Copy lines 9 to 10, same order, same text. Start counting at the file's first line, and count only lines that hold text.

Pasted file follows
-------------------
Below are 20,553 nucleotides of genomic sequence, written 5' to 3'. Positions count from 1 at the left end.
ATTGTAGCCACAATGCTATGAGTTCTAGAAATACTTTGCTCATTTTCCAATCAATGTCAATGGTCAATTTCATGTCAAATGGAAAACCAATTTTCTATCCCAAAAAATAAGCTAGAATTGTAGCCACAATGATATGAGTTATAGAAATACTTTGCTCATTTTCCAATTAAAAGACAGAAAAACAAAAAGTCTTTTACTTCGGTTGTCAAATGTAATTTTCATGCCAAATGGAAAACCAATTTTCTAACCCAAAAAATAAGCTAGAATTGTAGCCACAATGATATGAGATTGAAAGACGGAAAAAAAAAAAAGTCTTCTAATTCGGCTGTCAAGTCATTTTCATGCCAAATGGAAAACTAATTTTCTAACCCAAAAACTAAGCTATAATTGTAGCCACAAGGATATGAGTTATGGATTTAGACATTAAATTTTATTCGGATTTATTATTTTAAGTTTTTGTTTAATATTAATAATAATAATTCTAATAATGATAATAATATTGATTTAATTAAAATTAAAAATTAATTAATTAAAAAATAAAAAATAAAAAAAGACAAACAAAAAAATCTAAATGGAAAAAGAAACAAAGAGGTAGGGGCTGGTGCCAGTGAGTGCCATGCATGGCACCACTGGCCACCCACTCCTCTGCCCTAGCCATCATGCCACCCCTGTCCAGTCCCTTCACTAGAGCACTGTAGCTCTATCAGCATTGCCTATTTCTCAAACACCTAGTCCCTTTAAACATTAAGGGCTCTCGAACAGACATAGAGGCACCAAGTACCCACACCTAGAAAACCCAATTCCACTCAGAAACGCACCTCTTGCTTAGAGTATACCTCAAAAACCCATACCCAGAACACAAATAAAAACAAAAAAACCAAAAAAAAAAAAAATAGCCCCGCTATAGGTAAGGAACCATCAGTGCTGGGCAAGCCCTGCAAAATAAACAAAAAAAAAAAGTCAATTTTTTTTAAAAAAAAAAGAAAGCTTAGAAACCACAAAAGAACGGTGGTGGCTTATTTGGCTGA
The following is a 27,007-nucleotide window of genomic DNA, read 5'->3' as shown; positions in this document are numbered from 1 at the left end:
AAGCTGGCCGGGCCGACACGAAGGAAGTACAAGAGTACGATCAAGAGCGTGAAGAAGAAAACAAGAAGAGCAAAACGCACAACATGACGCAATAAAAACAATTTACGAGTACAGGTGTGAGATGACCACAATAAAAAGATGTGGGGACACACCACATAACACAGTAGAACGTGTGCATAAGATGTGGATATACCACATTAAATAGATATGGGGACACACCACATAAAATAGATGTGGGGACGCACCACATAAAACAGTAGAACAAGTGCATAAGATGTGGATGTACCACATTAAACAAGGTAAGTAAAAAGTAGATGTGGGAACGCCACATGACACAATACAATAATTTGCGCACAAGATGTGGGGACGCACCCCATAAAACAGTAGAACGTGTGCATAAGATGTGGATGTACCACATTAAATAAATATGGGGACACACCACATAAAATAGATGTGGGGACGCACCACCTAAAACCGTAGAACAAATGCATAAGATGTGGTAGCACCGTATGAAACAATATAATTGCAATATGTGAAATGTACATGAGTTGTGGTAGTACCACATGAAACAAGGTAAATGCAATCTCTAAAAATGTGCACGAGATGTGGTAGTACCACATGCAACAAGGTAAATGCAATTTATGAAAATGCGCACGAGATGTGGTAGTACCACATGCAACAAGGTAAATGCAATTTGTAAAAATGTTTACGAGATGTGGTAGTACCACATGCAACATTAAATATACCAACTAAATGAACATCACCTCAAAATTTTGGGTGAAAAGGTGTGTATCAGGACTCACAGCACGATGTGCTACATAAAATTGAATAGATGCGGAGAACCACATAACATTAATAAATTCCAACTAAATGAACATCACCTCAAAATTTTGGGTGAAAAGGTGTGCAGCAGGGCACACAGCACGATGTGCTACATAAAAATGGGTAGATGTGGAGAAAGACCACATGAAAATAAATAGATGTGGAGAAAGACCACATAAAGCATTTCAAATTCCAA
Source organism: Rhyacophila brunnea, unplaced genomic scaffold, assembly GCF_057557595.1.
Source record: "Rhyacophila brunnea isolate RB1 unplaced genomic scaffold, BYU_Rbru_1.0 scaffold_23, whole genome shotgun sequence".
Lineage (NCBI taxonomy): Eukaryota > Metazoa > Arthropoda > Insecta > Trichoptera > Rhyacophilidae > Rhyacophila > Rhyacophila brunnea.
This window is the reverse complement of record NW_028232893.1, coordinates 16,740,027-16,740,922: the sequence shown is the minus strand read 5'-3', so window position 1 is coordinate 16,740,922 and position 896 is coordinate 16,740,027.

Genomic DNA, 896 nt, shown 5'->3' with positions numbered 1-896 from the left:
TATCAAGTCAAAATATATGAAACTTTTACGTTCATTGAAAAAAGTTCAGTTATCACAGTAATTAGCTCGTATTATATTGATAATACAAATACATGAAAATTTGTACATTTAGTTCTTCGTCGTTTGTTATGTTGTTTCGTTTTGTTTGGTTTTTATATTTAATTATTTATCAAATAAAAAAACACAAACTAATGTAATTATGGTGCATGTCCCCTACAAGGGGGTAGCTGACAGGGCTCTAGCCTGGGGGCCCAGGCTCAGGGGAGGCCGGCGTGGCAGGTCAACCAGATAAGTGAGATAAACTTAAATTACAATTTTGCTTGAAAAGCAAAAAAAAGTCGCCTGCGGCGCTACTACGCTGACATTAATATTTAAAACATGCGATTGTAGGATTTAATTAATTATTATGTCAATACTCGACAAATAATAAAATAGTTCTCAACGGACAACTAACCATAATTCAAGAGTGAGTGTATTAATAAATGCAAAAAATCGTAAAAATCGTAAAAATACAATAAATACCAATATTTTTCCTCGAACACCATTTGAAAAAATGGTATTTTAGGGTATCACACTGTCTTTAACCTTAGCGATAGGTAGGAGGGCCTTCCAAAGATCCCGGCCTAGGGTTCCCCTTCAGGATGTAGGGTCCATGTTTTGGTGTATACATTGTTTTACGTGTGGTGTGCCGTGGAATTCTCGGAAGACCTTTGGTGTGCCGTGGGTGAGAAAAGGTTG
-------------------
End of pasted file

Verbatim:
Genomic DNA, 896 nt, shown 5'->3' with positions numbered 1-896 from the left:
TATCAAGTCAAAATATATGAAACTTTTACGTTCATTGAAAAAAGTTCAGTTATCACAGTAATTAGCTCGTATTATATTGATAATACAAATACATGAAAATTTGTACATTTAGTTCTTCGTCGTTTGTTATGTTGTTTCGTTTTGTTTGGTTTTTATATTTAATTATTTATCAAATAAAAAAACACAAACTAATGTAATTATGGTGCATGTCCCCTACAAGGGGGTAGCTGACAGGGCTCTAGCCTGGGGGCCCAGGCTCAGGGGAGGCCGGCGTGGCAGGTCAACCAGATAAGTGAGATAAACTTAAATTACAATTTTGCTTGAAAAGCAAAAAAAAGTCGCCTGCGGCGCTACTACGCTGACATTAATATTTAAAACATGCGATTGTAGGATTTAATTAATTATTATGTCAATACTCGACAAATAATAAAATAGTTCTCAACGGACAACTAACCATAATTCAAGAGTGAGTGTATTAATAAATGCAAAAAATCGTAAAAATCGTAAAAATACAATAAATACCAATATTTTTCCTCGAACACCATTTGAAAAAATGGTATTTTAGGGTATCACACTGTCTTTAACCTTAGCGATAGGTAGGAGGGCCTTCCAAAGATCCCGGCCTAGGGTTCCCCTTCAGGATGTAGGGTCCATGTTTTGGTGTATACATTGTTTTACGTGTGGTGTGCCGTGGAATTCTCGGAAGACCTTTGGTGTGCCGTGGGTGAGAAAAGGTTG